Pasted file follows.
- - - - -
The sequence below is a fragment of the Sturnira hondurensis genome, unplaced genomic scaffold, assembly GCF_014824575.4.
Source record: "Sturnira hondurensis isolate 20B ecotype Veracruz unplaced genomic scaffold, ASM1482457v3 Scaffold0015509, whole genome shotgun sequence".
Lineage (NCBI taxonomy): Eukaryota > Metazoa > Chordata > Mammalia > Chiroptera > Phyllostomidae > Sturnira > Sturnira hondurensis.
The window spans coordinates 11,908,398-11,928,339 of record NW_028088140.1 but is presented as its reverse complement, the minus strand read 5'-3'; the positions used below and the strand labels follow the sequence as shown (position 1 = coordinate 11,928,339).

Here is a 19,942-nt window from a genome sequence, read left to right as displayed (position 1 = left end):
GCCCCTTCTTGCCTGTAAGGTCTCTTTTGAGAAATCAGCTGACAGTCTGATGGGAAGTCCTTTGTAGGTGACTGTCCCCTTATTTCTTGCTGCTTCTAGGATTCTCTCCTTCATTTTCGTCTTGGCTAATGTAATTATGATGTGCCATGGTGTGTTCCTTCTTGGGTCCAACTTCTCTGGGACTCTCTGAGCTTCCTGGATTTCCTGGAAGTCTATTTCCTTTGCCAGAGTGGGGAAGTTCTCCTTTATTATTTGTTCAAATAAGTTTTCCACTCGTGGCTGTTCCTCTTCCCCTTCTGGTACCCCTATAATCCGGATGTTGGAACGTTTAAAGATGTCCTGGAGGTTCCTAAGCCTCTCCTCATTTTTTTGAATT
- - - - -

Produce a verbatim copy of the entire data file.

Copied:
The sequence below is a fragment of the Sturnira hondurensis genome, unplaced genomic scaffold, assembly GCF_014824575.4.
Source record: "Sturnira hondurensis isolate 20B ecotype Veracruz unplaced genomic scaffold, ASM1482457v3 Scaffold0015509, whole genome shotgun sequence".
Lineage (NCBI taxonomy): Eukaryota > Metazoa > Chordata > Mammalia > Chiroptera > Phyllostomidae > Sturnira > Sturnira hondurensis.
The window spans coordinates 11,908,398-11,928,339 of record NW_028088140.1 but is presented as its reverse complement, the minus strand read 5'-3'; the positions used below and the strand labels follow the sequence as shown (position 1 = coordinate 11,928,339).

Here is a 19,942-nt window from a genome sequence, read left to right as displayed (position 1 = left end):
GCCCCTTCTTGCCTGTAAGGTCTCTTTTGAGAAATCAGCTGACAGTCTGATGGGAAGTCCTTTGTAGGTGACTGTCCCCTTATTTCTTGCTGCTTCTAGGATTCTCTCCTTCATTTTCGTCTTGGCTAATGTAATTATGATGTGCCATGGTGTGTTCCTTCTTGGGTCCAACTTCTCTGGGACTCTCTGAGCTTCCTGGATTTCCTGGAAGTCTATTTCCTTTGCCAGAGTGGGGAAGTTCTCCTTTATTATTTGTTCAAATAAGTTTTCCACTCGTGGCTGTTCCTCTTCCCCTTCTGGTACCCCTATAATCCGGATGTTGGAACGTTTAAAGATGTCCTGGAGGTTCCTAAGCCTCTCCTCATTTTTTTGAATT